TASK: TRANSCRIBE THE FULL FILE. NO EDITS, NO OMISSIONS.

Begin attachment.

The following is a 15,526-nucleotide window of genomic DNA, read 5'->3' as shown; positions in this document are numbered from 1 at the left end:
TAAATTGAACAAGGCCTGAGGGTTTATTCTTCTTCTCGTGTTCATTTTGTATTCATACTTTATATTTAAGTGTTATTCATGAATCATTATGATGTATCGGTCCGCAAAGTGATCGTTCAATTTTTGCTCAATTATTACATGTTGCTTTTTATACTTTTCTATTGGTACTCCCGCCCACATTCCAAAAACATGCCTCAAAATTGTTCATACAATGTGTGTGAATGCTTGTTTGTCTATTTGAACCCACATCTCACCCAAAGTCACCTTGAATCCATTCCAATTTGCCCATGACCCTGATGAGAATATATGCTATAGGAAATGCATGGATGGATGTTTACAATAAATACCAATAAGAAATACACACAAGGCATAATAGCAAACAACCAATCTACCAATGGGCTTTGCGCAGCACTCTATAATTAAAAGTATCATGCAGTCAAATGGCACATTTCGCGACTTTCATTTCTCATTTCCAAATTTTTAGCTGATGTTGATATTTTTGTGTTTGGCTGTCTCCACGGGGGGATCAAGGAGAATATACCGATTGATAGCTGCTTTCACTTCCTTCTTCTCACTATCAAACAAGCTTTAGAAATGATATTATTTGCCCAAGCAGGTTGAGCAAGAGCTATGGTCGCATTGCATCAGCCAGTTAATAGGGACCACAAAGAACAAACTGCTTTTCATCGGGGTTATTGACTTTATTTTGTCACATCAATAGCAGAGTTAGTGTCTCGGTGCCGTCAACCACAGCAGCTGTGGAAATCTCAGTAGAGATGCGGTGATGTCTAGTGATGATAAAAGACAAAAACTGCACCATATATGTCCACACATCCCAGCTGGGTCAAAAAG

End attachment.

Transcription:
The following is a 15,526-nucleotide window of genomic DNA, read 5'->3' as shown; positions in this document are numbered from 1 at the left end:
TAAATTGAACAAGGCCTGAGGGTTTATTCTTCTTCTCGTGTTCATTTTGTATTCATACTTTATATTTAAGTGTTATTCATGAATCATTATGATGTATCGGTCCGCAAAGTGATCGTTCAATTTTTGCTCAATTATTACATGTTGCTTTTTATACTTTTCTATTGGTACTCCCGCCCACATTCCAAAAACATGCCTCAAAATTGTTCATACAATGTGTGTGAATGCTTGTTTGTCTATTTGAACCCACATCTCACCCAAAGTCACCTTGAATCCATTCCAATTTGCCCATGACCCTGATGAGAATATATGCTATAGGAAATGCATGGATGGATGTTTACAATAAATACCAATAAGAAATACACACAAGGCATAATAGCAAACAACCAATCTACCAATGGGCTTTGCGCAGCACTCTATAATTAAAAGTATCATGCAGTCAAATGGCACATTTCGCGACTTTCATTTCTCATTTCCAAATTTTTAGCTGATGTTGATATTTTTGTGTTTGGCTGTCTCCACGGGGGGATCAAGGAGAATATACCGATTGATAGCTGCTTTCACTTCCTTCTTCTCACTATCAAACAAGCTTTAGAAATGATATTATTTGCCCAAGCAGGTTGAGCAAGAGCTATGGTCGCATTGCATCAGCCAGTTAATAGGGACCACAAAGAACAAACTGCTTTTCATCGGGGTTATTGACTTTATTTTGTCACATCAATAGCAGAGTTAGTGTCTCGGTGCCGTCAACCACAGCAGCTGTGGAAATCTCAGTAGAGATGCGGTGATGTCTAGTGATGATAAAAGACAAAAACTGCACCATATATGTCCACACATCCCAGCTGGGTCAAAAAG